AVMA accepts federal government's Antimicrobial Resistance Challenge, commits to action

For more information Phone: 847-732-6194 Cell: 847-285-6687
For immediate release: 11/01/2019

​The American Veterinary Medical Association (AVMA) accepted the U.S. government’s Antimicrobial Resistance (AMR) Challenge, led by the U.S. Department of Health and Human Services (HHS) and the Centers for Disease Control and Prevention (CDC). The year-long program—bringing together veterinarians, physicians, other medical professionals, food animal producers, pharmaceutical and health insurance companies as well as government health officials—was announced during the United Nations (UN) General Assembly in New York.

Antimicrobial resistance threatens both public and animal health, and veterinarians are critical leaders in the fight to preserve the effectiveness of life-saving antimicrobial drugs.

"Antimicrobial drugs are essential tools for fighting disease, and they must be used responsibly to assure their continued effectiveness," said AVMA President Dr. John de Jong. "Who better to lead that charge than veterinarians? We protect both animal and public health in countless ways—from doing research that advances human medicine, to safeguarding the health of livestock and protecting our nation’s food supply, to vaccinating animals against rabies and other zoonotic diseases."

The AVMA is a staunch advocate for greater veterinary oversight of antimicrobial use in animals and provides resources to help veterinarians talk with clients about how and when these important drugs should be used.

In committing to the CDC challenge, the AVMA made five promises:

  • Continue collaborating with the U.S. Food and Drug Administration (FDA) to increase veterinary oversight of antimicrobials
  • Educate veterinarians and veterinary clients about antimicrobial stewardship, and provide guidance for implementing stewardship plans
  • Assist with enhanced surveillance of antibiotic use in animals
  • Promote research on infection control, responsible use of antimicrobials and development of alternatives
  • Engage with key international stakeholders to support antimicrobial stewardship

These efforts are already underway. The FDA's recently released five-year plan to promote antimicrobial stewardship in veterinary settings builds on the AVMA's Antimicrobial Stewardship Definition and Core Principles. The AVMA has a wide range of policies to guide veterinarians and veterinary team members on the responsible use of antimicrobials, plus tools to simplify the writing of Veterinary Feed Directives (VFDs) and posters to educate companion-animal clients. Other AVMA initiatives include:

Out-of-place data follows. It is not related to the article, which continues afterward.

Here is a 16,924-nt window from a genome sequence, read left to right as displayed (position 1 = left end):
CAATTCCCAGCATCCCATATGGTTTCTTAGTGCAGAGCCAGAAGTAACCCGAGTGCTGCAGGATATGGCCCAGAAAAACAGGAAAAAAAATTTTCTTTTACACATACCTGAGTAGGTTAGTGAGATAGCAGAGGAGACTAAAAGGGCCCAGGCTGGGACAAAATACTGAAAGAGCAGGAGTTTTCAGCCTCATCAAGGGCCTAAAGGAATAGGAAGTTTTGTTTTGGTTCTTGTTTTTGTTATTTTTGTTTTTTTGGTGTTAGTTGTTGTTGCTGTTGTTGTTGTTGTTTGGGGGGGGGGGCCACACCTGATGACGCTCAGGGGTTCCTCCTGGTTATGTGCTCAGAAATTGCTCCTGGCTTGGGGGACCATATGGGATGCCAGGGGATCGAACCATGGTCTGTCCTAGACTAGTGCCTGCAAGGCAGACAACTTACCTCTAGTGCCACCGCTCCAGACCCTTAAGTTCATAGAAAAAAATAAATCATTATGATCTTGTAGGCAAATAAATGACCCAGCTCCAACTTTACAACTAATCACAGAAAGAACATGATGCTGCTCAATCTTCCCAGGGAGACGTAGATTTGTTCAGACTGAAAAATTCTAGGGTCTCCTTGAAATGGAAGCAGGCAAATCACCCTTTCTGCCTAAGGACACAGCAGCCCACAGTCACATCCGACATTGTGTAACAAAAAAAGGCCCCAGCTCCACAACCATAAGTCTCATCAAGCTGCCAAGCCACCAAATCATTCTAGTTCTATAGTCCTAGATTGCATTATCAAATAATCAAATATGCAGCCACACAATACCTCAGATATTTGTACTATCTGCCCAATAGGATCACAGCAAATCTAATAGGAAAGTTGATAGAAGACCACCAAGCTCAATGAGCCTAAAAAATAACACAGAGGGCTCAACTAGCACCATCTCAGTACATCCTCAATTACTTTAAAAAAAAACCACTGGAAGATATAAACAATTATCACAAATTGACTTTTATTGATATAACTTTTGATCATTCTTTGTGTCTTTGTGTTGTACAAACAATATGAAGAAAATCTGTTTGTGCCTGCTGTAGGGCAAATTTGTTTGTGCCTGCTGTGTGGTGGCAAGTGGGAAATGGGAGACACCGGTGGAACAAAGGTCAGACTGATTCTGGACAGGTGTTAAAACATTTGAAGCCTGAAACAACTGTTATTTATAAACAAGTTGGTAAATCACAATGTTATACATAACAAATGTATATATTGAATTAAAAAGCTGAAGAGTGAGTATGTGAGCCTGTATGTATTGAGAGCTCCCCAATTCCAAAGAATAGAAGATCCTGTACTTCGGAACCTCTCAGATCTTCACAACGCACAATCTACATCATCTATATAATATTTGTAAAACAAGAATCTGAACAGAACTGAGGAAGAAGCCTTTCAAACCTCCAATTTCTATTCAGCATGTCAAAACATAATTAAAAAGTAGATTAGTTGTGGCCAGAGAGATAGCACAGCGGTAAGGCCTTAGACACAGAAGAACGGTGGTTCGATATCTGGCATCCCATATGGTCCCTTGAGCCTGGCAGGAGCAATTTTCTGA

• AVMA Chief Economic Officer Dr. Matt Salois will give a presentation later this week at the New York Academy of Sciences on economic factors related to antimicrobial use in farm animals. His talk at the Minimizing the Risk of Antimicrobial Resistance from Food Animal Production symposium will look at how antibiotic-free poultry/broiler production might affect animal health, the environment, and economic outcomes.
  • The AVMA will participate in the OIE Global Conference on Antimicrobial Resistance next month, sharing with our global veterinary partners the resources we've developed to support antimicrobial stewardship and talking with them about their own efforts.
  • Our Committee on Antimicrobials is developing a veterinary checklist to help guide veterinarians in implementing antimicrobial stewardship plans at the practice level.
  • We’ll be refreshing and reorganizing our online resources on antimicrobial stewardship to make them easier to use.
About the AVMA

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The AVMA, founded in 1863, is one of the oldest and largest veterinary medical organizations in the world, with more than 95,000 member veterinarians worldwide engaged in a wide variety of professional activities and dedicated to the art and science of veterinary medicine.